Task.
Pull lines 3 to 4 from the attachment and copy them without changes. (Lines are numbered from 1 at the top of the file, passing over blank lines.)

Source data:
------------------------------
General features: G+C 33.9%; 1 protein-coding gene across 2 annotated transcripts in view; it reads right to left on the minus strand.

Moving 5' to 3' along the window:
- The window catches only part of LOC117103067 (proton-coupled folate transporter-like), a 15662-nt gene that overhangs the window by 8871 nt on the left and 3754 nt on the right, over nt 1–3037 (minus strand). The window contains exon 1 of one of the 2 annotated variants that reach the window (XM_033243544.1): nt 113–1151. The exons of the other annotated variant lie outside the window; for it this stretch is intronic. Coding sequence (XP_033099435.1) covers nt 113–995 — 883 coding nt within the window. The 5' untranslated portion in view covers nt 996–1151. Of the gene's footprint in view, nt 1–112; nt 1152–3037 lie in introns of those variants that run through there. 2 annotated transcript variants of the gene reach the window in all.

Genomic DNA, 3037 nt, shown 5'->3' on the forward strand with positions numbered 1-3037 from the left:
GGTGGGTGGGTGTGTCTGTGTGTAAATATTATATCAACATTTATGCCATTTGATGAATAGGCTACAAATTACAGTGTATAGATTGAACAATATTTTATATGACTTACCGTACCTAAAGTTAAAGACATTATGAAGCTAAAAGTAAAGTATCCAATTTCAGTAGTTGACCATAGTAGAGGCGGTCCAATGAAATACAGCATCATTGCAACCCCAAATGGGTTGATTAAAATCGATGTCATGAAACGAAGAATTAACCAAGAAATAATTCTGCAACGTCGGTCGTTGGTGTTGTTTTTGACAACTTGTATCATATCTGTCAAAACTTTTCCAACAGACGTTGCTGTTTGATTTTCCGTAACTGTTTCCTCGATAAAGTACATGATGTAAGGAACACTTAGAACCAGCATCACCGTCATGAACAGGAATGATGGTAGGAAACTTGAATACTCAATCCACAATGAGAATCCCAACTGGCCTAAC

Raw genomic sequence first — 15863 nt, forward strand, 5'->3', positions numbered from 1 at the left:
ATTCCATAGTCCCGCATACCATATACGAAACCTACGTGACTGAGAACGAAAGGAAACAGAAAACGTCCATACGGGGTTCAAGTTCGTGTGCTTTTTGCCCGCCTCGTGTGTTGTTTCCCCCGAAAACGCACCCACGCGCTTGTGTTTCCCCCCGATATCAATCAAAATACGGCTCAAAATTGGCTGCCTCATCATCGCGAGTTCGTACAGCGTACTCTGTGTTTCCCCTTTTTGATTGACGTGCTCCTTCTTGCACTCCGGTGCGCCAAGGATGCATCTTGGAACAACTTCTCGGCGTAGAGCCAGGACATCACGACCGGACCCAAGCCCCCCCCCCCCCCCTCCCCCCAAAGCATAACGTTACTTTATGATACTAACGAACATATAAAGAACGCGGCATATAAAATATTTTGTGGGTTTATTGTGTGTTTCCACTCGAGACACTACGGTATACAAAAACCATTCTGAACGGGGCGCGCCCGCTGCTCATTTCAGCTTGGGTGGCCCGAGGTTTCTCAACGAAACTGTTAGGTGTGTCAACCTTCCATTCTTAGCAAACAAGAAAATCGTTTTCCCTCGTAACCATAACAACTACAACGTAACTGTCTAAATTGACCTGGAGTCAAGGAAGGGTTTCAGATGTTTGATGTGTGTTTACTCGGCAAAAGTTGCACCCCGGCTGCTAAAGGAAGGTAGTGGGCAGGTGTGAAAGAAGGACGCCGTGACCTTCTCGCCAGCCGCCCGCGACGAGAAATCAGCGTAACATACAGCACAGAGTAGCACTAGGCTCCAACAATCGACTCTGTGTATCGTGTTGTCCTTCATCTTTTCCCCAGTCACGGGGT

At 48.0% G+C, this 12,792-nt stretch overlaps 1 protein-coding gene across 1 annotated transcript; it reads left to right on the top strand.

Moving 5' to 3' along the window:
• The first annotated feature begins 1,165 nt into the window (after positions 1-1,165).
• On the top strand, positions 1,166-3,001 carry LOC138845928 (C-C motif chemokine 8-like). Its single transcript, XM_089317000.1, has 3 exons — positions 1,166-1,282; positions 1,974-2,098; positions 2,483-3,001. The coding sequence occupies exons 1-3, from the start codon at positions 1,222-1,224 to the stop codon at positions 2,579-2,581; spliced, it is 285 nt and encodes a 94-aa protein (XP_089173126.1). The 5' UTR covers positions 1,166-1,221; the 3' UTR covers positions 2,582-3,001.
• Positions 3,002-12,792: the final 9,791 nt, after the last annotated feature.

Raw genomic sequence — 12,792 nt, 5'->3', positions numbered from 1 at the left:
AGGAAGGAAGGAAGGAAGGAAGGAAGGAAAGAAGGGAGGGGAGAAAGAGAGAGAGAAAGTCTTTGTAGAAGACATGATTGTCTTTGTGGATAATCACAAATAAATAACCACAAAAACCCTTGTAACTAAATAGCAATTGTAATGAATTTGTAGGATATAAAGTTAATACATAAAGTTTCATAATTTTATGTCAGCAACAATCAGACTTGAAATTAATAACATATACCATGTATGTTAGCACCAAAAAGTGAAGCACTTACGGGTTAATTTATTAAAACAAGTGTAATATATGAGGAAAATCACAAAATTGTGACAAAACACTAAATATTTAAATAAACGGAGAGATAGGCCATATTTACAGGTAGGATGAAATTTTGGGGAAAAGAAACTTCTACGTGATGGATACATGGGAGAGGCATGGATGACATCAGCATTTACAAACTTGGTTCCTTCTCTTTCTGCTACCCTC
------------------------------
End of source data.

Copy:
- The window catches only part of LOC117103067 (proton-coupled folate transporter-like), a 15662-nt gene that overhangs the window by 8871 nt on the left and 3754 nt on the right, over nt 1–3037 (minus strand). The window contains exon 1 of one of the 2 annotated variants that reach the window (XM_033243544.1): nt 113–1151. The exons of the other annotated variant lie outside the window; for it this stretch is intronic. Coding sequence (XP_033099435.1) covers nt 113–995 — 883 coding nt within the window. The 5' untranslated portion in view covers nt 996–1151. Of the gene's footprint in view, nt 1–112; nt 1152–3037 lie in introns of those variants that run through there. 2 annotated transcript variants of the gene reach the window in all.

Genomic DNA, 3037 nt, shown 5'->3' on the forward strand with positions numbered 1-3037 from the left: